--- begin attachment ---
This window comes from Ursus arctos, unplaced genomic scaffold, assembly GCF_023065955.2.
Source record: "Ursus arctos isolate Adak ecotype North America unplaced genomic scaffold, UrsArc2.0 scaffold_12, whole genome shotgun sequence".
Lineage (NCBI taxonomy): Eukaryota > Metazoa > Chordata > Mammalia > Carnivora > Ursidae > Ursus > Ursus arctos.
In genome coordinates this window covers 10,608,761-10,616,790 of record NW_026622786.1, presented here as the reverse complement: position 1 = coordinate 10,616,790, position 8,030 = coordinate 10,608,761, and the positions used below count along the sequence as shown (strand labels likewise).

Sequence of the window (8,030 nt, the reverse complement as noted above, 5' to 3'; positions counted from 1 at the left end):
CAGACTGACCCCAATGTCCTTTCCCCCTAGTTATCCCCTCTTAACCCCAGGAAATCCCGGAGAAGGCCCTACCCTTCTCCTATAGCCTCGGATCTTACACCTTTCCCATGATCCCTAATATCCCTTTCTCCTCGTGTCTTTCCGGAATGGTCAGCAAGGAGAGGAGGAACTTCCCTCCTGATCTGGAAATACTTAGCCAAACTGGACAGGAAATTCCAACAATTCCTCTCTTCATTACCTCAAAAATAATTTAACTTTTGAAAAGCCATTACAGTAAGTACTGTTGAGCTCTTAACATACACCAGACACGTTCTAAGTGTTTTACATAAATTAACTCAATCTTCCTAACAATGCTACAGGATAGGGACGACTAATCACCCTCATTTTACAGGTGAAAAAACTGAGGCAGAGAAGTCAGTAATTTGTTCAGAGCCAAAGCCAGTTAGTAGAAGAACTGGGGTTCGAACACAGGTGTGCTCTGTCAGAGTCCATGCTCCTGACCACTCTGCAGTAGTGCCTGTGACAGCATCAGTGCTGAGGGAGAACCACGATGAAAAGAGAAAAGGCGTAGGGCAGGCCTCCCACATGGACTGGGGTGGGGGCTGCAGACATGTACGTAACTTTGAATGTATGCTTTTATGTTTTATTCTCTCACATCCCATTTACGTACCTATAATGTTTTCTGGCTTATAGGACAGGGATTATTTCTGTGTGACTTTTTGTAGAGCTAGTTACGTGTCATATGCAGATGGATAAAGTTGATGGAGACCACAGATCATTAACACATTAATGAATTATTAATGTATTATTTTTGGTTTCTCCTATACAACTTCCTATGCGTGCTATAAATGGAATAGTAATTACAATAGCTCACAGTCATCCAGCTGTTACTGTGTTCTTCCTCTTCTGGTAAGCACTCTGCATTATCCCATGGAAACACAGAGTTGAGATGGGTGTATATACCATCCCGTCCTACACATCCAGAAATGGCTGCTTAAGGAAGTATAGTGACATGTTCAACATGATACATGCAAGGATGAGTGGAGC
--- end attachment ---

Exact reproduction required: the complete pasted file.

This window comes from Ursus arctos, unplaced genomic scaffold, assembly GCF_023065955.2.
Source record: "Ursus arctos isolate Adak ecotype North America unplaced genomic scaffold, UrsArc2.0 scaffold_12, whole genome shotgun sequence".
Lineage (NCBI taxonomy): Eukaryota > Metazoa > Chordata > Mammalia > Carnivora > Ursidae > Ursus > Ursus arctos.
In genome coordinates this window covers 10,608,761-10,616,790 of record NW_026622786.1, presented here as the reverse complement: position 1 = coordinate 10,616,790, position 8,030 = coordinate 10,608,761, and the positions used below count along the sequence as shown (strand labels likewise).

Sequence of the window (8,030 nt, the reverse complement as noted above, 5' to 3'; positions counted from 1 at the left end):
CAGACTGACCCCAATGTCCTTTCCCCCTAGTTATCCCCTCTTAACCCCAGGAAATCCCGGAGAAGGCCCTACCCTTCTCCTATAGCCTCGGATCTTACACCTTTCCCATGATCCCTAATATCCCTTTCTCCTCGTGTCTTTCCGGAATGGTCAGCAAGGAGAGGAGGAACTTCCCTCCTGATCTGGAAATACTTAGCCAAACTGGACAGGAAATTCCAACAATTCCTCTCTTCATTACCTCAAAAATAATTTAACTTTTGAAAAGCCATTACAGTAAGTACTGTTGAGCTCTTAACATACACCAGACACGTTCTAAGTGTTTTACATAAATTAACTCAATCTTCCTAACAATGCTACAGGATAGGGACGACTAATCACCCTCATTTTACAGGTGAAAAAACTGAGGCAGAGAAGTCAGTAATTTGTTCAGAGCCAAAGCCAGTTAGTAGAAGAACTGGGGTTCGAACACAGGTGTGCTCTGTCAGAGTCCATGCTCCTGACCACTCTGCAGTAGTGCCTGTGACAGCATCAGTGCTGAGGGAGAACCACGATGAAAAGAGAAAAGGCGTAGGGCAGGCCTCCCACATGGACTGGGGTGGGGGCTGCAGACATGTACGTAACTTTGAATGTATGCTTTTATGTTTTATTCTCTCACATCCCATTTACGTACCTATAATGTTTTCTGGCTTATAGGACAGGGATTATTTCTGTGTGACTTTTTGTAGAGCTAGTTACGTGTCATATGCAGATGGATAAAGTTGATGGAGACCACAGATCATTAACACATTAATGAATTATTAATGTATTATTTTTGGTTTCTCCTATACAACTTCCTATGCGTGCTATAAATGGAATAGTAATTACAATAGCTCACAGTCATCCAGCTGTTACTGTGTTCTTCCTCTTCTGGTAAGCACTCTGCATTATCCCATGGAAACACAGAGTTGAGATGGGTGTATATACCATCCCGTCCTACACATCCAGAAATGGCTGCTTAAGGAAGTATAGTGACATGTTCAACATGATACATGCAAGGATGAGTGGAGC